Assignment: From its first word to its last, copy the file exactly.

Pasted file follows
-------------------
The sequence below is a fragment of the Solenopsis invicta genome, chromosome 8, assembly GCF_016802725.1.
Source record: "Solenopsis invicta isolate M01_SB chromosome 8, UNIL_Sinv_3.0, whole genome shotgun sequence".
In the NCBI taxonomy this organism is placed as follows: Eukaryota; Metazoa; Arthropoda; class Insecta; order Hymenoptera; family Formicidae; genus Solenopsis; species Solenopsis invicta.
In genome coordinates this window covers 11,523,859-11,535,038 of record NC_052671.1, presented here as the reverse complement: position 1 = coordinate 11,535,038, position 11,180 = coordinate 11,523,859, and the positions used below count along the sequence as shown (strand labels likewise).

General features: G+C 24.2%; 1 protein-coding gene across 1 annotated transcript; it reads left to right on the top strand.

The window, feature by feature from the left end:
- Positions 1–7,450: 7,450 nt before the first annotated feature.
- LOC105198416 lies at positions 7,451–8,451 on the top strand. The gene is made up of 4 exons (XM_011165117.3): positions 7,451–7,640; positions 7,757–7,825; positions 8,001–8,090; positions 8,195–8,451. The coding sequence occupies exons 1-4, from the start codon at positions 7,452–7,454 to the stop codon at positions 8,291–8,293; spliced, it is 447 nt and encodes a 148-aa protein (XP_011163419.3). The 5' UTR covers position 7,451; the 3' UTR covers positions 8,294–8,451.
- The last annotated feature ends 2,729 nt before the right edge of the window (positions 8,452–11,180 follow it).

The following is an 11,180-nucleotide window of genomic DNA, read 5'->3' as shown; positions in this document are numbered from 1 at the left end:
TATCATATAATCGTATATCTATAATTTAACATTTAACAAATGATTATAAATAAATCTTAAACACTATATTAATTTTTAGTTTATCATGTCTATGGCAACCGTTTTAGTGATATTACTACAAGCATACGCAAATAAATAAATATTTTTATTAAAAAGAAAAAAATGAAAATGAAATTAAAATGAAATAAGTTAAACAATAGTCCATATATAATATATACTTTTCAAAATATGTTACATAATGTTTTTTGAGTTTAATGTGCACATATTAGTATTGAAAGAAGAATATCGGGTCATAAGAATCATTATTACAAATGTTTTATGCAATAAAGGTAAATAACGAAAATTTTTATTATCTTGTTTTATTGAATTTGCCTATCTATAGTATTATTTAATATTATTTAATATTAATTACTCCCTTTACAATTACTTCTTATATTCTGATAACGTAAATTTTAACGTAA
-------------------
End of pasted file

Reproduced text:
The sequence below is a fragment of the Solenopsis invicta genome, chromosome 8, assembly GCF_016802725.1.
Source record: "Solenopsis invicta isolate M01_SB chromosome 8, UNIL_Sinv_3.0, whole genome shotgun sequence".
In the NCBI taxonomy this organism is placed as follows: Eukaryota; Metazoa; Arthropoda; class Insecta; order Hymenoptera; family Formicidae; genus Solenopsis; species Solenopsis invicta.
In genome coordinates this window covers 11,523,859-11,535,038 of record NC_052671.1, presented here as the reverse complement: position 1 = coordinate 11,535,038, position 11,180 = coordinate 11,523,859, and the positions used below count along the sequence as shown (strand labels likewise).

General features: G+C 24.2%; 1 protein-coding gene across 1 annotated transcript; it reads left to right on the top strand.

The window, feature by feature from the left end:
- Positions 1–7,450: 7,450 nt before the first annotated feature.
- LOC105198416 lies at positions 7,451–8,451 on the top strand. The gene is made up of 4 exons (XM_011165117.3): positions 7,451–7,640; positions 7,757–7,825; positions 8,001–8,090; positions 8,195–8,451. The coding sequence occupies exons 1-4, from the start codon at positions 7,452–7,454 to the stop codon at positions 8,291–8,293; spliced, it is 447 nt and encodes a 148-aa protein (XP_011163419.3). The 5' UTR covers position 7,451; the 3' UTR covers positions 8,294–8,451.
- The last annotated feature ends 2,729 nt before the right edge of the window (positions 8,452–11,180 follow it).

The following is an 11,180-nucleotide window of genomic DNA, read 5'->3' as shown; positions in this document are numbered from 1 at the left end:
TATCATATAATCGTATATCTATAATTTAACATTTAACAAATGATTATAAATAAATCTTAAACACTATATTAATTTTTAGTTTATCATGTCTATGGCAACCGTTTTAGTGATATTACTACAAGCATACGCAAATAAATAAATATTTTTATTAAAAAGAAAAAAATGAAAATGAAATTAAAATGAAATAAGTTAAACAATAGTCCATATATAATATATACTTTTCAAAATATGTTACATAATGTTTTTTGAGTTTAATGTGCACATATTAGTATTGAAAGAAGAATATCGGGTCATAAGAATCATTATTACAAATGTTTTATGCAATAAAGGTAAATAACGAAAATTTTTATTATCTTGTTTTATTGAATTTGCCTATCTATAGTATTATTTAATATTATTTAATATTAATTACTCCCTTTACAATTACTTCTTATATTCTGATAACGTAAATTTTAACGTAA